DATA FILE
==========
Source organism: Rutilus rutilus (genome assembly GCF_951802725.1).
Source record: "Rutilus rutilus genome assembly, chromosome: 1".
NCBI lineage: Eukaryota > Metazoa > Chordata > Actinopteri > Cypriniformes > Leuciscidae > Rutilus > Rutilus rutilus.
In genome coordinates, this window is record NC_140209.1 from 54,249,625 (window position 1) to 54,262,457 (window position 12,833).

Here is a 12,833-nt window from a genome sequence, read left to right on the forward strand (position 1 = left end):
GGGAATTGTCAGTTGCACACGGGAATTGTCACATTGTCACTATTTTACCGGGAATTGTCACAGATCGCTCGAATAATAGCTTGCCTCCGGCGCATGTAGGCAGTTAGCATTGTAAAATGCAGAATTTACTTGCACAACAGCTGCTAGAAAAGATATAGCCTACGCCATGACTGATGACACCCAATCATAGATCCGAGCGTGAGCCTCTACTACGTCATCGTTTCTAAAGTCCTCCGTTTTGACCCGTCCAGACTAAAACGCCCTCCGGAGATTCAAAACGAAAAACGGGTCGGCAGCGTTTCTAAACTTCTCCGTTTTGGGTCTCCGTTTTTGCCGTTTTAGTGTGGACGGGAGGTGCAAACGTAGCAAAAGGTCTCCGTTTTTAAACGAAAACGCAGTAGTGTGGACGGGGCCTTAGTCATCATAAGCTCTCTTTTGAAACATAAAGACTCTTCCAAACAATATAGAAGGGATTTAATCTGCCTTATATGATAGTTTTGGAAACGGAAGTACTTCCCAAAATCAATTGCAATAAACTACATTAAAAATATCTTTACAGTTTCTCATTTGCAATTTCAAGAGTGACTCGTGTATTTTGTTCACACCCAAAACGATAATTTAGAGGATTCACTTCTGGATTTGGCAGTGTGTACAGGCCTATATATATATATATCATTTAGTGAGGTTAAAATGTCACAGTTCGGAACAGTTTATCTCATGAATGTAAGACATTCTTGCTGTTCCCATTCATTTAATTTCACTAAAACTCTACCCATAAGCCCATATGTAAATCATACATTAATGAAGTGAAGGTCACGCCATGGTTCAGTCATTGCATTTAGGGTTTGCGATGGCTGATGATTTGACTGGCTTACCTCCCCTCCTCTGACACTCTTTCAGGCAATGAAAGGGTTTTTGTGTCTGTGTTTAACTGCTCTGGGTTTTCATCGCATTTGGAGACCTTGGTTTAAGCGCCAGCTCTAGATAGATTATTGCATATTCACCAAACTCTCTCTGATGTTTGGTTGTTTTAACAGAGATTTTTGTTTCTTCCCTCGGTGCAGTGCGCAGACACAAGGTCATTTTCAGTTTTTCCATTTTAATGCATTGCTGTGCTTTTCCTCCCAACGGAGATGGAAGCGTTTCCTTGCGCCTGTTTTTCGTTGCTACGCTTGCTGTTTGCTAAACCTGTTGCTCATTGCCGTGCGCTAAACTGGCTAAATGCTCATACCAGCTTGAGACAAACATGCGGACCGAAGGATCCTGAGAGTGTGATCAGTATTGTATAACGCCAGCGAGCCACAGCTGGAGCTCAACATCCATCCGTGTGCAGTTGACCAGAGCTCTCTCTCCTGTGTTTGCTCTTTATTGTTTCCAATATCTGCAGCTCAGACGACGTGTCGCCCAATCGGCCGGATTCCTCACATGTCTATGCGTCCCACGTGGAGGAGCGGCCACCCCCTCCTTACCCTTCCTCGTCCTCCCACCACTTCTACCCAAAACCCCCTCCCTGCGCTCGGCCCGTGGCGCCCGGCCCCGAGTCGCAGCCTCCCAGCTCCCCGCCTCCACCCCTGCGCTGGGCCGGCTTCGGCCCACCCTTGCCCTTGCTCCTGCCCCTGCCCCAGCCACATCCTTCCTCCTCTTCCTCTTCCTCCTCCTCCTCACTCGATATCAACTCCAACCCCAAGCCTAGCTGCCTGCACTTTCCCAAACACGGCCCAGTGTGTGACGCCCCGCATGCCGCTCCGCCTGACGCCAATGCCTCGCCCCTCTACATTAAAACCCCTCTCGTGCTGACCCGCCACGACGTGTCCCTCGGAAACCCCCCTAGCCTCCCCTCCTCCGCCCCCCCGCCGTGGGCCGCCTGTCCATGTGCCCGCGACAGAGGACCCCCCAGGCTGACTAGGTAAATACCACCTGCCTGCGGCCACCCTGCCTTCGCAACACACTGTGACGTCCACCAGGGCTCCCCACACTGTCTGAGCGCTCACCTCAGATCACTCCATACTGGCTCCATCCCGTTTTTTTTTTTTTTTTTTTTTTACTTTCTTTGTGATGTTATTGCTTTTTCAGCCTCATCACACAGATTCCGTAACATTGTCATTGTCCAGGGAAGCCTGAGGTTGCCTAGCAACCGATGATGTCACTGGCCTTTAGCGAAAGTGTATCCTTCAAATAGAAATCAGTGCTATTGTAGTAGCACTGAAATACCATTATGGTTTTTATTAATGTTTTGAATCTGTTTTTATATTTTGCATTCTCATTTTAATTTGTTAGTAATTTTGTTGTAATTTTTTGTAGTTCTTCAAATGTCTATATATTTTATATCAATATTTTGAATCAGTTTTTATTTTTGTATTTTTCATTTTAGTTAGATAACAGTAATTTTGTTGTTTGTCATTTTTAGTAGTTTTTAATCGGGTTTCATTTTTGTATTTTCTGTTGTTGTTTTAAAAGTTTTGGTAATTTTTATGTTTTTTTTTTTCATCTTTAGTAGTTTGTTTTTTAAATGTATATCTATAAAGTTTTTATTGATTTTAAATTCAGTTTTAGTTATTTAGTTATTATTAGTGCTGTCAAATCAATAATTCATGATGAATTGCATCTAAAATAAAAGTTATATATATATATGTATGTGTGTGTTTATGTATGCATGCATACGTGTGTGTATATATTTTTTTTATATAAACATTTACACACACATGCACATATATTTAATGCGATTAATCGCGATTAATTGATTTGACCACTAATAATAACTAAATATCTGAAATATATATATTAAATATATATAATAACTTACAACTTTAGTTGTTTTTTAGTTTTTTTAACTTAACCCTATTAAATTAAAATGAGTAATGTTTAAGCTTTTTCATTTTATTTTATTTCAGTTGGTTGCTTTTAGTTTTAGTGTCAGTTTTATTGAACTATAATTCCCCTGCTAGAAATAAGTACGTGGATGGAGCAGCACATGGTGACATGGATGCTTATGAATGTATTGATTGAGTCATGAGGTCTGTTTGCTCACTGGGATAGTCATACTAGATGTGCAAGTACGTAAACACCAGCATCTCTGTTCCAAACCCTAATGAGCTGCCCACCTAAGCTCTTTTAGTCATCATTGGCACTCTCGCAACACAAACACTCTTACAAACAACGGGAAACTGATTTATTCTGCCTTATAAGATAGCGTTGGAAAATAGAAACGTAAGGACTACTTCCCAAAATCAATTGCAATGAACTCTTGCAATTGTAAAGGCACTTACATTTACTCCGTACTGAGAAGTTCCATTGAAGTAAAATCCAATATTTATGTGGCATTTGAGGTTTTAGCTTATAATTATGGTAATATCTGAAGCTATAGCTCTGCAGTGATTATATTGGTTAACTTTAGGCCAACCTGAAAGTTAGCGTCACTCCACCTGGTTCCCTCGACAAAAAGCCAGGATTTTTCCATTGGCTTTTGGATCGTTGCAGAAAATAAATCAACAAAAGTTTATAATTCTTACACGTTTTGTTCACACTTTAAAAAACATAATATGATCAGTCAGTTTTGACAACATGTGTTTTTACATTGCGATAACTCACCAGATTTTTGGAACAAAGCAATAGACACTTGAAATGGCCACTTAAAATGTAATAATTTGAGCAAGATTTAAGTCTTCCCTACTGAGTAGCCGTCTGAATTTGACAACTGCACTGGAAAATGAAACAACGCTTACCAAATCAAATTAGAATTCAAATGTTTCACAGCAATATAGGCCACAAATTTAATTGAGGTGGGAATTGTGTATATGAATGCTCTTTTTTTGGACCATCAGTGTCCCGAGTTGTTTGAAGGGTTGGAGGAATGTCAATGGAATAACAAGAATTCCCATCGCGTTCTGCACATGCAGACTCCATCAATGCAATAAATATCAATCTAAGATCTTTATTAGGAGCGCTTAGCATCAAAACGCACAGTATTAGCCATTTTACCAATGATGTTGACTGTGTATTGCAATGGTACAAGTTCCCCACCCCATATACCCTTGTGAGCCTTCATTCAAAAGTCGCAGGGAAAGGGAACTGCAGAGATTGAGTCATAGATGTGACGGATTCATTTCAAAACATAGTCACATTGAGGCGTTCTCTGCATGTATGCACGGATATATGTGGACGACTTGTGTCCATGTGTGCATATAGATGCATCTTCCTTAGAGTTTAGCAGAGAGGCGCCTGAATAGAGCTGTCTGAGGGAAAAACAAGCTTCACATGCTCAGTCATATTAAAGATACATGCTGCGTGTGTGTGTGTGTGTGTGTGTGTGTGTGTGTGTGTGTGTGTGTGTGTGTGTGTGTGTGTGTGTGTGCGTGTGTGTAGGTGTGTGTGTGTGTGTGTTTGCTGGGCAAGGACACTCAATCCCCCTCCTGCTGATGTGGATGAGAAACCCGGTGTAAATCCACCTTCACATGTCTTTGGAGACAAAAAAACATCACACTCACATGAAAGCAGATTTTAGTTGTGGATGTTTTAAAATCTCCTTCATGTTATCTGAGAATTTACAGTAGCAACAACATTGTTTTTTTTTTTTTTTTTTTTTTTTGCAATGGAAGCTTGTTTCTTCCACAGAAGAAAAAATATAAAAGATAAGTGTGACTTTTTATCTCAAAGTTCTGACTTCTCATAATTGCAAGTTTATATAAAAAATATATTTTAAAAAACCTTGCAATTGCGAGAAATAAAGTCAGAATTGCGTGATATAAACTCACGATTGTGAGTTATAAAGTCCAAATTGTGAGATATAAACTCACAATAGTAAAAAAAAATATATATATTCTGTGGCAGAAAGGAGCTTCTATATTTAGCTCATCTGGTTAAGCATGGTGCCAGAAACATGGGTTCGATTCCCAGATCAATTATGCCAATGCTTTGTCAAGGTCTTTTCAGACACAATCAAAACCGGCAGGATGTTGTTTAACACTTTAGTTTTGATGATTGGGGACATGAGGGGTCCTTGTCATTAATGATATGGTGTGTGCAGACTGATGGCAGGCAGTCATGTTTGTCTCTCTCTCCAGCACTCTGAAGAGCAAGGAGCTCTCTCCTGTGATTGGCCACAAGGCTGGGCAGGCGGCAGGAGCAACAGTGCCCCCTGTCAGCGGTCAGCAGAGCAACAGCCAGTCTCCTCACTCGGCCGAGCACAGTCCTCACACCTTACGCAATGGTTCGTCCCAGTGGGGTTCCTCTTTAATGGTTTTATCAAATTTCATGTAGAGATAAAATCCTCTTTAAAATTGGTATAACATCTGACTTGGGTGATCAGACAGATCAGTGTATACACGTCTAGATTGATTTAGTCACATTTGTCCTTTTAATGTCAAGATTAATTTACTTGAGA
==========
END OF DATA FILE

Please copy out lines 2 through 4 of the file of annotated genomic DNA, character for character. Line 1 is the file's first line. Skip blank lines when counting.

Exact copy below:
Source record: "Rutilus rutilus genome assembly, chromosome: 1".
NCBI lineage: Eukaryota > Metazoa > Chordata > Actinopteri > Cypriniformes > Leuciscidae > Rutilus > Rutilus rutilus.
In genome coordinates, this window is record NC_140209.1 from 54,249,625 (window position 1) to 54,262,457 (window position 12,833).